Love the Lord your God, listen to His voice and hold fast to Him, for the Lord is your life! Deut. 30:20

Wednesday, August 14, 2013

Fort Gibson

When we arrived at the town of Fort Gibson, we  accidentally went to the city cemetery instead of the historic national military cemetery which was where we intended to go.  But we were glad we stopped there!

We made our way to the fort that was established in 1824.

Fort Gibson served as a vital military post on the western frontier for nearly 70 years.

This was a final stop on the Trail of Tears for thousands of Cherokee, Creek and Seminole families.  Fort Gibson served as a supply point and source of protection for the newly arrived and often starving victims of forced removal.

 US authorities decided that Fort Smith, AR was too far east to effectively maintain peace between the newly arrived Western Cherokee and the more established Osage.  The two tribes had been on the verge of open warfare virtually since the Cherokee began to arrive in the region.


The home below belonged to Henry Clay Meigs, the first postmaster of Fort Gibson.  When the Civil War broke out, the Cherokee were divided in sympathy between the North and South, and as in many other cases, the line of division cut through Henry and his brothers. His two brothers joined the Union army and he the Confederate service from 1861-62. He was a private in Company H, First Cherokee Mounted Rifles, and saw action at Chuisto-Talasah, Cherokee Nation.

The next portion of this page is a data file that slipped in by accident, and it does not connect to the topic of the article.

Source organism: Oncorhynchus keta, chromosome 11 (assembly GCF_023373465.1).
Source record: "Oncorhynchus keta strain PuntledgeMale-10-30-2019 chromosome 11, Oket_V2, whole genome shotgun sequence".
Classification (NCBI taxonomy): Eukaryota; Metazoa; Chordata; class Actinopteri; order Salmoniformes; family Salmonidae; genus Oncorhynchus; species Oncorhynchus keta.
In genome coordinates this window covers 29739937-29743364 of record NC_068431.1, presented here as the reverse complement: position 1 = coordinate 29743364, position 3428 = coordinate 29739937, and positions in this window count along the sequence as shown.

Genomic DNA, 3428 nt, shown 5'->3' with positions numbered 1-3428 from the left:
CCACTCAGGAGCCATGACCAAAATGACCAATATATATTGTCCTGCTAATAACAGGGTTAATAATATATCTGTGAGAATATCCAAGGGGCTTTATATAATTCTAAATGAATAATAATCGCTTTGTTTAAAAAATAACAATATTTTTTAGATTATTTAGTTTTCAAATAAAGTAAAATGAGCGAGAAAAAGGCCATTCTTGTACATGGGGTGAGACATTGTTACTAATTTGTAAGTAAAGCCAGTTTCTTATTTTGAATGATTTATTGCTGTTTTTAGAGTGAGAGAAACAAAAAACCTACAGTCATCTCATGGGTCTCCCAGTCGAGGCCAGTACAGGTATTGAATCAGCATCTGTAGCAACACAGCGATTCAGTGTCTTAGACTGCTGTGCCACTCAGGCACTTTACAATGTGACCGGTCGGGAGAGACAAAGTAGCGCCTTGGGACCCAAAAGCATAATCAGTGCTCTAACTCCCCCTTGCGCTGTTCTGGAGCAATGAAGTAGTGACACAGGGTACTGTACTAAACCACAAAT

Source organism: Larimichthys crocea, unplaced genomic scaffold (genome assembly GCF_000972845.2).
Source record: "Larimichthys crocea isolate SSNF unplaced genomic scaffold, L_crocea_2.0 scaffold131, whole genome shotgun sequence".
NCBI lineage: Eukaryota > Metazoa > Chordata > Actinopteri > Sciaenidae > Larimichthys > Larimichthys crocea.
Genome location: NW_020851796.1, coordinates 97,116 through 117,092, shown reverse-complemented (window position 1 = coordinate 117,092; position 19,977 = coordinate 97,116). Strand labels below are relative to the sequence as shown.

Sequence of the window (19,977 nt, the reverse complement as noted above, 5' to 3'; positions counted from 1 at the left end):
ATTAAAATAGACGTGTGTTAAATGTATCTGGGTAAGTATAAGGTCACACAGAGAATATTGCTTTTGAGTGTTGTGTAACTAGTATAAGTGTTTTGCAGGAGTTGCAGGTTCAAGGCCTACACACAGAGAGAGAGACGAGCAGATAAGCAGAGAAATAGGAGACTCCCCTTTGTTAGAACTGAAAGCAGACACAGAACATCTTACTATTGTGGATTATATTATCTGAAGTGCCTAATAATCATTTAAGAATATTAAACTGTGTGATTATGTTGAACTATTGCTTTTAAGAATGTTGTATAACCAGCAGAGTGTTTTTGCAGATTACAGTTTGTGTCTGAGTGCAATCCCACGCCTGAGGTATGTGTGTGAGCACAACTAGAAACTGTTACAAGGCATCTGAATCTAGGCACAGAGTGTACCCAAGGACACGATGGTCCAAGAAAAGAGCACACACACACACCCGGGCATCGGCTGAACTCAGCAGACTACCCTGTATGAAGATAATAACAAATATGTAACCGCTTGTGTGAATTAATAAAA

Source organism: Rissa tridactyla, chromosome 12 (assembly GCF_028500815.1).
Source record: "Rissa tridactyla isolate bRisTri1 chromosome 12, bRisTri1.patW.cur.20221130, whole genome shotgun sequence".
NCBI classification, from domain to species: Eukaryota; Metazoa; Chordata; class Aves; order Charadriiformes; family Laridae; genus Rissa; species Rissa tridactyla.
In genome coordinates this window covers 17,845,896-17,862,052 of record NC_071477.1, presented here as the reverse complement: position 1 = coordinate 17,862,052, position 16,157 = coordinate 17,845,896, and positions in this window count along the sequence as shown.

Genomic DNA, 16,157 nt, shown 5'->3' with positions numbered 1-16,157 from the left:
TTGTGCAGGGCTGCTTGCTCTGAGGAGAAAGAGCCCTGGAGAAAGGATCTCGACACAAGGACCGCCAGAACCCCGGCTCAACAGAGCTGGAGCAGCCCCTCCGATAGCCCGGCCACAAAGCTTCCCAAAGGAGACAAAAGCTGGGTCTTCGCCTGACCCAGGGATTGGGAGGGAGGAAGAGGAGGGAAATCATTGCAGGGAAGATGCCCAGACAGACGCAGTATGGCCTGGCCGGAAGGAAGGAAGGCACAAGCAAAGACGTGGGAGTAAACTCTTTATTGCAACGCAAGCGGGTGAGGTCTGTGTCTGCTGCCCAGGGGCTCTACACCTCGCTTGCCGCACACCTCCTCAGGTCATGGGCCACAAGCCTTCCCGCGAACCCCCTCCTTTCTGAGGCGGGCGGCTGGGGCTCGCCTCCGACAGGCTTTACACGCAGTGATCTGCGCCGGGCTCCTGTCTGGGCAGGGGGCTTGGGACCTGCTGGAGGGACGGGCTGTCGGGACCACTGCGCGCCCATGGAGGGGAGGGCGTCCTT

Eventually there was another site for a new fort, built more along the plan of a modern military post. It served as an important base for troops marching south to Texas and Mexico during the Mexico-American war and also as an important supply point for those headed to the California Gold Rush.

Next - The historic frontier burial ground of the National Cemetery.

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